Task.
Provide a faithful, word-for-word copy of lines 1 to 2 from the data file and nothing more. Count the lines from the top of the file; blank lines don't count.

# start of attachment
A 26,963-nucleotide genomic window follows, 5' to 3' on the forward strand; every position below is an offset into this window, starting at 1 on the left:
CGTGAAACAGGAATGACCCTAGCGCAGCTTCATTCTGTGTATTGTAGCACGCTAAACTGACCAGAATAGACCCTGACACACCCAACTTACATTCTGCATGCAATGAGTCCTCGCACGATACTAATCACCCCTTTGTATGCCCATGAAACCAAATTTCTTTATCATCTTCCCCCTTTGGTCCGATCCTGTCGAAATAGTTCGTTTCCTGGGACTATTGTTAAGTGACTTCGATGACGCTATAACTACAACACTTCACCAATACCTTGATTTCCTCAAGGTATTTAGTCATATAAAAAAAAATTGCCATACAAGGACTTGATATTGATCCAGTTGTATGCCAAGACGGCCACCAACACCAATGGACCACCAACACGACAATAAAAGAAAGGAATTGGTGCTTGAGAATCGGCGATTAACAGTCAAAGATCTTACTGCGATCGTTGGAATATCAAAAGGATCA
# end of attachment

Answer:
A 26,963-nucleotide genomic window follows, 5' to 3' on the forward strand; every position below is an offset into this window, starting at 1 on the left:
CGTGAAACAGGAATGACCCTAGCGCAGCTTCATTCTGTGTATTGTAGCACGCTAAACTGACCAGAATAGACCCTGACACACCCAACTTACATTCTGCATGCAATGAGTCCTCGCACGATACTAATCACCCCTTTGTATGCCCATGAAACCAAATTTCTTTATCATCTTCCCCCTTTGGTCCGATCCTGTCGAAATAGTTCGTTTCCTGGGACTATTGTTAAGTGACTTCGATGACGCTATAACTACAACACTTCACCAATACCTTGATTTCCTCAAGGTATTTAGTCATATAAAAAAAAATTGCCATACAAGGACTTGATATTGATCCAGTTGTATGCCAAGACGGCCACCAACACCAATGGACCACCAACACGACAATAAAAGAAAGGAATTGGTGCTTGAGAATCGGCGATTAACAGTCAAAGATCTTACTGCGATCGTTGGAATATCAAAAGGATCA